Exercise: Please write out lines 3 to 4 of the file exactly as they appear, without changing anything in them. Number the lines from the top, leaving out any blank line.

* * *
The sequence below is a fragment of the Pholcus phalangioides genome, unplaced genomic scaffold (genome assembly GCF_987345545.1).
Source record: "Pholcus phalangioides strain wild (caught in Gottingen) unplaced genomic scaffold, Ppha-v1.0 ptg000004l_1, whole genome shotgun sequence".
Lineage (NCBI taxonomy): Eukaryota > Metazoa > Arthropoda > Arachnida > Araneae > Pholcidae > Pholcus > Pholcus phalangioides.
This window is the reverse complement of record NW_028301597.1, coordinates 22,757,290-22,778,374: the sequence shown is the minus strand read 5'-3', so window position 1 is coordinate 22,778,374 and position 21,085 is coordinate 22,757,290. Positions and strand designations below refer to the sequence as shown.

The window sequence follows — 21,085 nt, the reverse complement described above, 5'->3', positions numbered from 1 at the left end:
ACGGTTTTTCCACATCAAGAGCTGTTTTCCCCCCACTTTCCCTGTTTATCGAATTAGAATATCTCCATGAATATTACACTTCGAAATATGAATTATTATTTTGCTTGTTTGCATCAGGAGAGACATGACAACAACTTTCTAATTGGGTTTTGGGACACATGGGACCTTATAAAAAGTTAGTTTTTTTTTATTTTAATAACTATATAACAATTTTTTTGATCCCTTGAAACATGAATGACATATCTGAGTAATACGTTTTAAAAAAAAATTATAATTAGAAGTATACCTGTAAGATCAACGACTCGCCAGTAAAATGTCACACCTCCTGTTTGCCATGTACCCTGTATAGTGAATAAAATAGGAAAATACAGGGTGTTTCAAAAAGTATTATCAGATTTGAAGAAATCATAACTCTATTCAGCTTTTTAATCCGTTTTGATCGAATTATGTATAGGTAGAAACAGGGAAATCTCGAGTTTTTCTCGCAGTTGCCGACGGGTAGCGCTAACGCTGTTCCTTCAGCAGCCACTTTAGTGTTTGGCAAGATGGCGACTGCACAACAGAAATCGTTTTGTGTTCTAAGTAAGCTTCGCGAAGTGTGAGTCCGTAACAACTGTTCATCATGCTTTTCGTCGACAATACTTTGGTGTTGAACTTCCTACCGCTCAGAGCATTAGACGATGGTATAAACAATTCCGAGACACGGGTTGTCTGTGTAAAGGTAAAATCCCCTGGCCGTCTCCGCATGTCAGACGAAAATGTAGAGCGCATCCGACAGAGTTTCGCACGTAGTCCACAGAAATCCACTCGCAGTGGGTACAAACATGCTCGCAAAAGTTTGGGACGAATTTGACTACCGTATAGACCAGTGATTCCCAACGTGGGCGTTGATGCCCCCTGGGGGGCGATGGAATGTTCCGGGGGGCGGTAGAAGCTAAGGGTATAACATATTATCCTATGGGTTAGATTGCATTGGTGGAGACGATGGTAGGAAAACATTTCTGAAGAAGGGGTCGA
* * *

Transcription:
Lineage (NCBI taxonomy): Eukaryota > Metazoa > Arthropoda > Arachnida > Araneae > Pholcidae > Pholcus > Pholcus phalangioides.
This window is the reverse complement of record NW_028301597.1, coordinates 22,757,290-22,778,374: the sequence shown is the minus strand read 5'-3', so window position 1 is coordinate 22,778,374 and position 21,085 is coordinate 22,757,290. Positions and strand designations below refer to the sequence as shown.